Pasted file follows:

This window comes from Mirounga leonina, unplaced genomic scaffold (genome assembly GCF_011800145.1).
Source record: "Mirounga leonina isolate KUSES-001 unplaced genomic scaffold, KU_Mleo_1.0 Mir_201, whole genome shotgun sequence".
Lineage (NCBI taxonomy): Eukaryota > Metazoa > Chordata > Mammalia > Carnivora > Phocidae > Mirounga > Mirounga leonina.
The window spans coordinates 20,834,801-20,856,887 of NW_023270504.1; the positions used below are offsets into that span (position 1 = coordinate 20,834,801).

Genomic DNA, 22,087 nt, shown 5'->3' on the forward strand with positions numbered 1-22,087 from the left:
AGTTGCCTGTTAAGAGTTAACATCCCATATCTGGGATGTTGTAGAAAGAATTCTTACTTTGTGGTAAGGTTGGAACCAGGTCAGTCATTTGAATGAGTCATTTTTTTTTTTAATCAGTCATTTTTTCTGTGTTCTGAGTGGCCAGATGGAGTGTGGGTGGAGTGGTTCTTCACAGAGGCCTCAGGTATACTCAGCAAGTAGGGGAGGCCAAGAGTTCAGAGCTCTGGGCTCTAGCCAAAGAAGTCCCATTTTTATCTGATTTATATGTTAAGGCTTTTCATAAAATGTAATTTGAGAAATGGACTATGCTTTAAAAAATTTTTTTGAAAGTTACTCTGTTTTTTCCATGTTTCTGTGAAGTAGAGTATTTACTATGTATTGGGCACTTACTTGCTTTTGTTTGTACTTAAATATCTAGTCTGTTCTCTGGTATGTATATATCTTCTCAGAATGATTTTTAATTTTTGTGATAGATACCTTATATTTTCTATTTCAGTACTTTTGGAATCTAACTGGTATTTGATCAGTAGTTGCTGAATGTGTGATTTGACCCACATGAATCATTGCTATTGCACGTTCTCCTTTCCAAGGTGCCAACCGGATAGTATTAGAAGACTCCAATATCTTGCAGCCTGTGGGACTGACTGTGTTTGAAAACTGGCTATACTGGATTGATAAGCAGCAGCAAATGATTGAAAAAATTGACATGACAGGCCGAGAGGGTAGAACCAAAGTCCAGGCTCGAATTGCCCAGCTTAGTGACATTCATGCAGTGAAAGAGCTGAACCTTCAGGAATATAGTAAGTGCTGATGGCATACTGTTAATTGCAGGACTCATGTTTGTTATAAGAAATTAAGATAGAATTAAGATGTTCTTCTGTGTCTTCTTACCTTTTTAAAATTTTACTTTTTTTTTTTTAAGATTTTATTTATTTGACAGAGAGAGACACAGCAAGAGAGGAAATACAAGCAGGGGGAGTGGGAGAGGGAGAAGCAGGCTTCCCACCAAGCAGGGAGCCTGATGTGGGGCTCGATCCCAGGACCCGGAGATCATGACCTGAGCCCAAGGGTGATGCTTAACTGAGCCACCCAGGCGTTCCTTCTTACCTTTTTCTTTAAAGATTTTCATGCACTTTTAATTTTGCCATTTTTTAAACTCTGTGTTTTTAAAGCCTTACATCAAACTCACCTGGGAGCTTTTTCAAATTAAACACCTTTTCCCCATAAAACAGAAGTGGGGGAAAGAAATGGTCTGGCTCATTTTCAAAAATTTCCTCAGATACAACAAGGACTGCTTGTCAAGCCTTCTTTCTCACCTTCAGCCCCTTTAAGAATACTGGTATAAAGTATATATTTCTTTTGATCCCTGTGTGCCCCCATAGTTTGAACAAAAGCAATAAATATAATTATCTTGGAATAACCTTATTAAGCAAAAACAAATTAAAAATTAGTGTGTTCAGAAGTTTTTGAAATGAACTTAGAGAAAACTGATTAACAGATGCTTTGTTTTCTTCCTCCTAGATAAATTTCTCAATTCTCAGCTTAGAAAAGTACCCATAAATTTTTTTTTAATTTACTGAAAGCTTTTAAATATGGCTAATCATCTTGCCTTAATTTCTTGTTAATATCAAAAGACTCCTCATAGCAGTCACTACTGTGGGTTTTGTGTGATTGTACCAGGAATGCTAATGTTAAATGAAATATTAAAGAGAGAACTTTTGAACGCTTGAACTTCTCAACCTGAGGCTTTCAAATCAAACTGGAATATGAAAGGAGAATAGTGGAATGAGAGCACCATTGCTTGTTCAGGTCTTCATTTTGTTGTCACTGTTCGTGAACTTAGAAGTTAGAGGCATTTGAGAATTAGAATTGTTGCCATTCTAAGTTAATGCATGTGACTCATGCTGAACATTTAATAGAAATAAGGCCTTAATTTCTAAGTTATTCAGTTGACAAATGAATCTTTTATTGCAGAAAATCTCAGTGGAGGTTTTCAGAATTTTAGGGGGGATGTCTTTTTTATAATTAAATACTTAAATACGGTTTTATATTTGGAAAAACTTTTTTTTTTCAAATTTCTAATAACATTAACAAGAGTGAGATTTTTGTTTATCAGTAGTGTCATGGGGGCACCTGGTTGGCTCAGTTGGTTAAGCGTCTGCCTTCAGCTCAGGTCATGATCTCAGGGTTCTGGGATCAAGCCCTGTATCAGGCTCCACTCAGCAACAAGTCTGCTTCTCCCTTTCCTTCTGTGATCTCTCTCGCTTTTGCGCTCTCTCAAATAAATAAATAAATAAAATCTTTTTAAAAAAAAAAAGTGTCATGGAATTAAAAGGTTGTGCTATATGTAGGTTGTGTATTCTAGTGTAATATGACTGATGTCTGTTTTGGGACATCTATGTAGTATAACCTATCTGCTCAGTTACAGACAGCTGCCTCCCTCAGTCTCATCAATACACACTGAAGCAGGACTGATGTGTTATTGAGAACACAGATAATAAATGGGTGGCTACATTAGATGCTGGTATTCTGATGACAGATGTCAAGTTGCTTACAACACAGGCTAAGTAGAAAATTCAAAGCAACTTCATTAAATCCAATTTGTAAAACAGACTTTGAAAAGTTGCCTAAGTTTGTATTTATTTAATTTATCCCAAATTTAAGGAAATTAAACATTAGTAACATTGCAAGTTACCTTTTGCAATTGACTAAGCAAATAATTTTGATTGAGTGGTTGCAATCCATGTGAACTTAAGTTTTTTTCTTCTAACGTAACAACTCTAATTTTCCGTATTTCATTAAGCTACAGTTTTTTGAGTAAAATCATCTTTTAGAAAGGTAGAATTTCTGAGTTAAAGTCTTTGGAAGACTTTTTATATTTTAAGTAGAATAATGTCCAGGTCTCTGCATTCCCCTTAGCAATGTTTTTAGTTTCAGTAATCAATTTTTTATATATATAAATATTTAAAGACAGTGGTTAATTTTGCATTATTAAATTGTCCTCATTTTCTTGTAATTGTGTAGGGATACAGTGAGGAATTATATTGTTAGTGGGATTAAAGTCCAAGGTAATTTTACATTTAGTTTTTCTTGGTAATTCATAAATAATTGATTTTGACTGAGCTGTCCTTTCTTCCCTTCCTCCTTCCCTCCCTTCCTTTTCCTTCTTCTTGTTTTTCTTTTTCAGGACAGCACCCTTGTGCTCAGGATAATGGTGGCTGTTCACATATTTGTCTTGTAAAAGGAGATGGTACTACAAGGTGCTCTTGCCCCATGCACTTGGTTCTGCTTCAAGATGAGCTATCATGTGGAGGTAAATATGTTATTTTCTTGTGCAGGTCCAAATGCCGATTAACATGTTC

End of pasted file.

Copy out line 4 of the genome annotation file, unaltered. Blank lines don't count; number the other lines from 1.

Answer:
The window spans coordinates 20,834,801-20,856,887 of NW_023270504.1; the positions used below are offsets into that span (position 1 = coordinate 20,834,801).